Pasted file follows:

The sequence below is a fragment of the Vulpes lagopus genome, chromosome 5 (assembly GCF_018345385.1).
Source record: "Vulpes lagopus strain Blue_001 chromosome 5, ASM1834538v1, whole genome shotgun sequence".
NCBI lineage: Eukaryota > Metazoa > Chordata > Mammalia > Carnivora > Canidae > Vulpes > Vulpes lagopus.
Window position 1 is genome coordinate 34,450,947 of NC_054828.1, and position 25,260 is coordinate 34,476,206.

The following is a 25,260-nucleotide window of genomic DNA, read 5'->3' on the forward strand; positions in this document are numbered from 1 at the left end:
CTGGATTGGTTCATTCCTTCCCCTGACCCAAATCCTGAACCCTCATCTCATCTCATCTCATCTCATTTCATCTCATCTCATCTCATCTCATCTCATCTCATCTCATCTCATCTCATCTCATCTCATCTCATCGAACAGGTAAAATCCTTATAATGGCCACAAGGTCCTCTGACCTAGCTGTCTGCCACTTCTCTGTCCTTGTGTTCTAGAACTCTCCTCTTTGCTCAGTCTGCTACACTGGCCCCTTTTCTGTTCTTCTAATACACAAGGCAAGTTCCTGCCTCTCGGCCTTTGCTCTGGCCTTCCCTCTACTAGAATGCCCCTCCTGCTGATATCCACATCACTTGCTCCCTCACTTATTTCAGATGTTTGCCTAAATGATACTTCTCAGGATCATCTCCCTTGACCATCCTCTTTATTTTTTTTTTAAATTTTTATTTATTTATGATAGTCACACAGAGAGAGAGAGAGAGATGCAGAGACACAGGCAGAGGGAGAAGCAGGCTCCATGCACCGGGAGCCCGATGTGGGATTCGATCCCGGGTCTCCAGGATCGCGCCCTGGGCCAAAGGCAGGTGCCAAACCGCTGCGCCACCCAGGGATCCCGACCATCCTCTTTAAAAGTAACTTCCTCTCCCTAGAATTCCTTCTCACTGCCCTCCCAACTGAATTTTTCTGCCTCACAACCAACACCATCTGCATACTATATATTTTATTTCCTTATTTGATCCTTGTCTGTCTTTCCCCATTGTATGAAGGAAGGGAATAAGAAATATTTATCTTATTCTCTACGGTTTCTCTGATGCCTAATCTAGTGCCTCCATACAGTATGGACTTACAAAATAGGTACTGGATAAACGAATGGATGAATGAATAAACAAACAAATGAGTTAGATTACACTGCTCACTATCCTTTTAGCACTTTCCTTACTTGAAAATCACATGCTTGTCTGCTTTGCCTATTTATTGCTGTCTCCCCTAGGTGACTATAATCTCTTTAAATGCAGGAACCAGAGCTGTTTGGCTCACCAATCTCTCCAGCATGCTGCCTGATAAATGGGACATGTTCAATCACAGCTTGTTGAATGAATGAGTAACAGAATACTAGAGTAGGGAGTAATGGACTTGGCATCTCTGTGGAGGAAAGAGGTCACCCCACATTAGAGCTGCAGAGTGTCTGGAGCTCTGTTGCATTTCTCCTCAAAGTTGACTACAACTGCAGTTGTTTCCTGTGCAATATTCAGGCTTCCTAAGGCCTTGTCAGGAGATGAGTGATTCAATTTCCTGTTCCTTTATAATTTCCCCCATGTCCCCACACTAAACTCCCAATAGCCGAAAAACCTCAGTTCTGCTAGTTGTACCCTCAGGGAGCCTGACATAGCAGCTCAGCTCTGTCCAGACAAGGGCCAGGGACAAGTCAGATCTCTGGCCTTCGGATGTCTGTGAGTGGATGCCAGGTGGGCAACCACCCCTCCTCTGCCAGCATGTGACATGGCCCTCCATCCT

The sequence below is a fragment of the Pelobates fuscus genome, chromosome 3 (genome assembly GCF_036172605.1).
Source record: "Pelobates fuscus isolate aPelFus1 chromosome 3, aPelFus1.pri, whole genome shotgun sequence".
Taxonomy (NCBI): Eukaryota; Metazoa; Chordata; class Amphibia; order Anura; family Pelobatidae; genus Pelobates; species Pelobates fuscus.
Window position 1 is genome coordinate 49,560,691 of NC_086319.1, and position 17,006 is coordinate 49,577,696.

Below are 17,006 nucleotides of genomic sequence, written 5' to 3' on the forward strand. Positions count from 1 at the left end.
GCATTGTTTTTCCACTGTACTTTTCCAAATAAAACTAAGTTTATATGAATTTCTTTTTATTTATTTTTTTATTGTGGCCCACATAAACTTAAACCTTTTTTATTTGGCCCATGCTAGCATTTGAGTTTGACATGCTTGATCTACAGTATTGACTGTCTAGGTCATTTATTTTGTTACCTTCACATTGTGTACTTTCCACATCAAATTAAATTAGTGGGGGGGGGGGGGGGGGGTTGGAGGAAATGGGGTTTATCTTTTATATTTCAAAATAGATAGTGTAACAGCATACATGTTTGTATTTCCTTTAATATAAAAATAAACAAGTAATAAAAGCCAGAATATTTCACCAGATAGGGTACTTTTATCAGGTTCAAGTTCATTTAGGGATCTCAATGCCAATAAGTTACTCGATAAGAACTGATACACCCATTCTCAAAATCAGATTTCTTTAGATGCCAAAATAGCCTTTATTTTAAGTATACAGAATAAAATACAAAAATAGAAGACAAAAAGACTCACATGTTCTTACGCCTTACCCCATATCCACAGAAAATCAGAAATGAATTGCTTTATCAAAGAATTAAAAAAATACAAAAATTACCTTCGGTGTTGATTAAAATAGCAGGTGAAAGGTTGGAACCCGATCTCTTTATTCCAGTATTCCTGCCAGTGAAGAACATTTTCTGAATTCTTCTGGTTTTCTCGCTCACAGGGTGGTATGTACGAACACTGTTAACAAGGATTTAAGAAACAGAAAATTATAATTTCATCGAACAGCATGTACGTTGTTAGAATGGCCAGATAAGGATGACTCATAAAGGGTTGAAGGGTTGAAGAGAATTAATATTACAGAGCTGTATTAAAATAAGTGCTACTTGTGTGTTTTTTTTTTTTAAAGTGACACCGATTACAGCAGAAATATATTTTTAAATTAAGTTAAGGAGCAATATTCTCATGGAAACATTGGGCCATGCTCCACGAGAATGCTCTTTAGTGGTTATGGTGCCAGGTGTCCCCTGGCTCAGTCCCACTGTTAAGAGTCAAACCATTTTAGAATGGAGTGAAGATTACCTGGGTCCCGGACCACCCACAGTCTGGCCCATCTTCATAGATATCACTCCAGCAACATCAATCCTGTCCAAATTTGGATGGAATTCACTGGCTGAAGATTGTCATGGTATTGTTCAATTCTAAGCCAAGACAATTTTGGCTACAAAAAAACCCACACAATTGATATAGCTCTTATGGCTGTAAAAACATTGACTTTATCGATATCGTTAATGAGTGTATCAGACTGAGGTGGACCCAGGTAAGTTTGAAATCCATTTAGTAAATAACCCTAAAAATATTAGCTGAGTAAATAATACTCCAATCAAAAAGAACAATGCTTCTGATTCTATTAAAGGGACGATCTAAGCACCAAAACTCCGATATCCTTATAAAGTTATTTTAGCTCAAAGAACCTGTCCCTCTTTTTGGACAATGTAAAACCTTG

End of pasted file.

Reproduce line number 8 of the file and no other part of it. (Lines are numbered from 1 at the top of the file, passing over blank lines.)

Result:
Source record: "Pelobates fuscus isolate aPelFus1 chromosome 3, aPelFus1.pri, whole genome shotgun sequence".